Your health is shaped by your genes, body and mind, and your personality can also play a role in how healthy you are and how long you live.
Why does personality affect health?
Your personality guides your behaviors and habits, and both play a big part in your overall health. The way you handle stress, your activity level, how often you socialize or see your doctor — all of these things are affected by your personality traits, starting early on.
Studies have shown that certain traits in childhood — being agreeable, conscientious, intelligent or imaginative — can influence health later in life. Children who have these traits tend to be more educated, adopt healthy eating habits, don’t smoke and live longer.
Here are 13 personality traits that may affect your health
Type A or Type B
Type A people tend to be driven, hardworking and results-oriented. This ambitious streak can lead to personal and professional success, but it may also create stress or social isolation, which puts people at a higher risk of heart disease.
Type B people tend to be laid back, doing things for enjoyment rather than out of a desire to achieve. Type B people are good at coping with stress and anxiety, which can lead to better heart health. On the other hand, being so relaxed may also mean taking a less proactive approach to health or work.
The terms “Type A” and “Type B” actually come from a 1950s study in which a cardiologist noticed a connection between certain traits and heart problems. Today, experts say we should think of ourselves less as one type or the other and more as somewhere on a spectrum between them.
Optimists, or people who “look on the bright side,” tend to give themselves credit for achievements and assume good things will last. Optimists often cope better with disease, trying to find humor in tough situations. Optimism can lower blood pressure and risk of heart attack, which makes people healthier and helps them live longer. On the other hand, being overly optimistic can leave people unprepared for tough situations and make them less capable of honestly assessing risks and rewards.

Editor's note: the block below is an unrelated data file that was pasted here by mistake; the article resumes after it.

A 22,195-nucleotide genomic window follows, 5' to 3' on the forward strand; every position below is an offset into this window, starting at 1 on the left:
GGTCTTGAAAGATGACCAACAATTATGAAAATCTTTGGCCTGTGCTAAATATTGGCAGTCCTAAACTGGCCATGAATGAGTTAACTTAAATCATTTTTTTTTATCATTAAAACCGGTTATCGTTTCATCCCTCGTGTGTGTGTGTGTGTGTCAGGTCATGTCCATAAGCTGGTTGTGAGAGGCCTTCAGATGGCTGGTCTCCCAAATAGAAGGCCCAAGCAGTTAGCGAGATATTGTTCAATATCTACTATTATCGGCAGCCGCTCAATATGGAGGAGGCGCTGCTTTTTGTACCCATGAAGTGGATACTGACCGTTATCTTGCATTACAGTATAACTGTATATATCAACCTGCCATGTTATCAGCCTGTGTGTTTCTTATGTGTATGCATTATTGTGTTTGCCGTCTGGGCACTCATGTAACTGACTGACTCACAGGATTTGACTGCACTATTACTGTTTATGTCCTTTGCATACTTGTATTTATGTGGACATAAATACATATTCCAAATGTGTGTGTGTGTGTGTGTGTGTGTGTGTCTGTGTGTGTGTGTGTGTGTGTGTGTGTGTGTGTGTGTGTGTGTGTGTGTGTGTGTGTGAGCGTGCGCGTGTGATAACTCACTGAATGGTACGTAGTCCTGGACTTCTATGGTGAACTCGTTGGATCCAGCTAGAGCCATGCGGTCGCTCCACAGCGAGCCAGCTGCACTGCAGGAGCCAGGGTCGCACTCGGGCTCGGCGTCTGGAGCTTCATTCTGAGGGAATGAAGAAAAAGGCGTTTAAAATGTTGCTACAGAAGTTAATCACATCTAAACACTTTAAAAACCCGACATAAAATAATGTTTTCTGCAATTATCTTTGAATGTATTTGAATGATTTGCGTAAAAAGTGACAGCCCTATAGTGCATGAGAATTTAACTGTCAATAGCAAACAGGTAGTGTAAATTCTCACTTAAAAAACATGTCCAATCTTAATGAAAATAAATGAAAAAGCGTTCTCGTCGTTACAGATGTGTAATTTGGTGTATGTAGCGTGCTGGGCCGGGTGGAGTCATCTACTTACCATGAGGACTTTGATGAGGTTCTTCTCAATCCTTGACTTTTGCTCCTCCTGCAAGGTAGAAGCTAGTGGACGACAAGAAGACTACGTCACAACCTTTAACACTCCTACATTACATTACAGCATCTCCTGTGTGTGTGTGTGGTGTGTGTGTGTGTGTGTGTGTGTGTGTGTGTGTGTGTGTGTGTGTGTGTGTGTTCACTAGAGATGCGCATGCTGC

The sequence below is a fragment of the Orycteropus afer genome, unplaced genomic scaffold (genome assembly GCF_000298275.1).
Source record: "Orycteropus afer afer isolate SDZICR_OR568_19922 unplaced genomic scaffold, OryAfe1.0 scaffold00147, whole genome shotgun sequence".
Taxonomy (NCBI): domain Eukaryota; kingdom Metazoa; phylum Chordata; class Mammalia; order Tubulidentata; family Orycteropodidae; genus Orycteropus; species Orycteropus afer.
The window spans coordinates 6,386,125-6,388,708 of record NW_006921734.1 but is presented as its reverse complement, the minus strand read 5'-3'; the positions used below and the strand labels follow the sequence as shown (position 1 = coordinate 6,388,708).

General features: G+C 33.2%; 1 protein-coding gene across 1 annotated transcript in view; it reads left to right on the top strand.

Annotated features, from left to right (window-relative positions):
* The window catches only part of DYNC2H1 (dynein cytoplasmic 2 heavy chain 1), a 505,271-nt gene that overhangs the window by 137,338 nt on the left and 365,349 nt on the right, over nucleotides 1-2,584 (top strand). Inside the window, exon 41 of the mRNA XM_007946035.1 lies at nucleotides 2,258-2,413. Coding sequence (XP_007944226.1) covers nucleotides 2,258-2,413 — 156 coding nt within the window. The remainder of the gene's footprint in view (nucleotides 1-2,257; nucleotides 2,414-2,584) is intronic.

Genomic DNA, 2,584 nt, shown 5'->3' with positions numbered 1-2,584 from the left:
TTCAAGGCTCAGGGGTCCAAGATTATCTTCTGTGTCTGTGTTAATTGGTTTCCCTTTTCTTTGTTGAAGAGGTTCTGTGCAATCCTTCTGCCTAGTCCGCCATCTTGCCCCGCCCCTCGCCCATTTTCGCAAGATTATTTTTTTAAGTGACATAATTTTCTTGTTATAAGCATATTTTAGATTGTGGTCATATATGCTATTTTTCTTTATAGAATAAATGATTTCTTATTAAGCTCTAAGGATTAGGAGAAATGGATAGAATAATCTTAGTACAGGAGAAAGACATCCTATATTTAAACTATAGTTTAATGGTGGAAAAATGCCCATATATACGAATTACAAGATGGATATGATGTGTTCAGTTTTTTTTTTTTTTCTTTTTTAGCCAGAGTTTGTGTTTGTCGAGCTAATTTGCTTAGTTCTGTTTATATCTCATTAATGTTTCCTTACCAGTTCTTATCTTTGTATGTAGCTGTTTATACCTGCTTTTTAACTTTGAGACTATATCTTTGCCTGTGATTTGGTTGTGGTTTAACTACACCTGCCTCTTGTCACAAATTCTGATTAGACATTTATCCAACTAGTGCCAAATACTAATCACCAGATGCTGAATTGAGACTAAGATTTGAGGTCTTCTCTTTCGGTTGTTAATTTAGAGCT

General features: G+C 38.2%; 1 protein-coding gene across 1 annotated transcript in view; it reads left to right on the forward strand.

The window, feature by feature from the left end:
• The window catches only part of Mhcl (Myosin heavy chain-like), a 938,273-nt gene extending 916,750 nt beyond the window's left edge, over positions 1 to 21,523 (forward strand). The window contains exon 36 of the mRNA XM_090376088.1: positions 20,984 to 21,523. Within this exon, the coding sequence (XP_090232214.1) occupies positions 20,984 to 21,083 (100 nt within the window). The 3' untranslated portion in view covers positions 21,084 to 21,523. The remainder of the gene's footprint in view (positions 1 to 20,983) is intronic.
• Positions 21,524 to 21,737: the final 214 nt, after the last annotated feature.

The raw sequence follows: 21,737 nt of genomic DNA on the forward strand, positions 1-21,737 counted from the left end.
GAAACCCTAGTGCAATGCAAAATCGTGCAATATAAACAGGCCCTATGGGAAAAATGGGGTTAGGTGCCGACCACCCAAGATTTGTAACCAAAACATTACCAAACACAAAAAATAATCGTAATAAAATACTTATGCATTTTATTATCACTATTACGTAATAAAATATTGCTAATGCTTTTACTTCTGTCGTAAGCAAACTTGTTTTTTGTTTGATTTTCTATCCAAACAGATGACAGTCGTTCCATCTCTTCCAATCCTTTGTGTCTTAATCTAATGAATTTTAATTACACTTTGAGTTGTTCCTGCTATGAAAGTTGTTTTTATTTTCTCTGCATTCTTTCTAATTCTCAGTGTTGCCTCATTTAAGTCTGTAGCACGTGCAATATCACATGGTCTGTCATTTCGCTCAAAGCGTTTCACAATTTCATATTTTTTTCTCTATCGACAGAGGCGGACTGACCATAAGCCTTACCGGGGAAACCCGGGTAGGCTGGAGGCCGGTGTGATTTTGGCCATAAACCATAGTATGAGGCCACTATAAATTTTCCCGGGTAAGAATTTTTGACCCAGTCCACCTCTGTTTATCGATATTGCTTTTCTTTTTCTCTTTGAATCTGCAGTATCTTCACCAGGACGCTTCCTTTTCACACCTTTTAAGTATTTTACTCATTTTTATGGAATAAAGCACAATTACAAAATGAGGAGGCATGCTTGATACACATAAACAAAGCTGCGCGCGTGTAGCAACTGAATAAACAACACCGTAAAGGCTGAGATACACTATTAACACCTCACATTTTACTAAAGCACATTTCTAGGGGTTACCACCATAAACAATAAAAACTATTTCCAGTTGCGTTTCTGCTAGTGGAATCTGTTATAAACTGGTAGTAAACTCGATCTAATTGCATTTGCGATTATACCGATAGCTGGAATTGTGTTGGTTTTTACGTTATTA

Pessimists often blame themselves for negative outcomes and feel like bad things will go on forever, which creates stress. Studies have shown that highly pessimistic people are more likely to develop high blood pressure and heart disease and may not live as long. On the other hand, research shows that when people expect the worst, they might also be more careful, which could lead to fewer accidents or illnesses, and they are often better prepared to cope with challenging situations.
People who are social and outgoing may have stronger immune systems. Scientists aren’t sure why, but extroverts’ bodies tend to react more quickly to inflammation, which may help prevent infection. Another theory is that extroverts are more likely to put themselves in stressful situations, so their immune systems are more engaged in protecting their bodies. Extroverts may also be more willing to seek medical help when they need it.
Social support is a big factor in developing healthy behaviors and coping skills. Introverts — people who are typically quiet, reserved, and introspective — may be slower to seek medical help when they need it, particularly for mental health issues. However, introverts also enjoy examining their own thoughts, which can make them more self-aware and satisfied.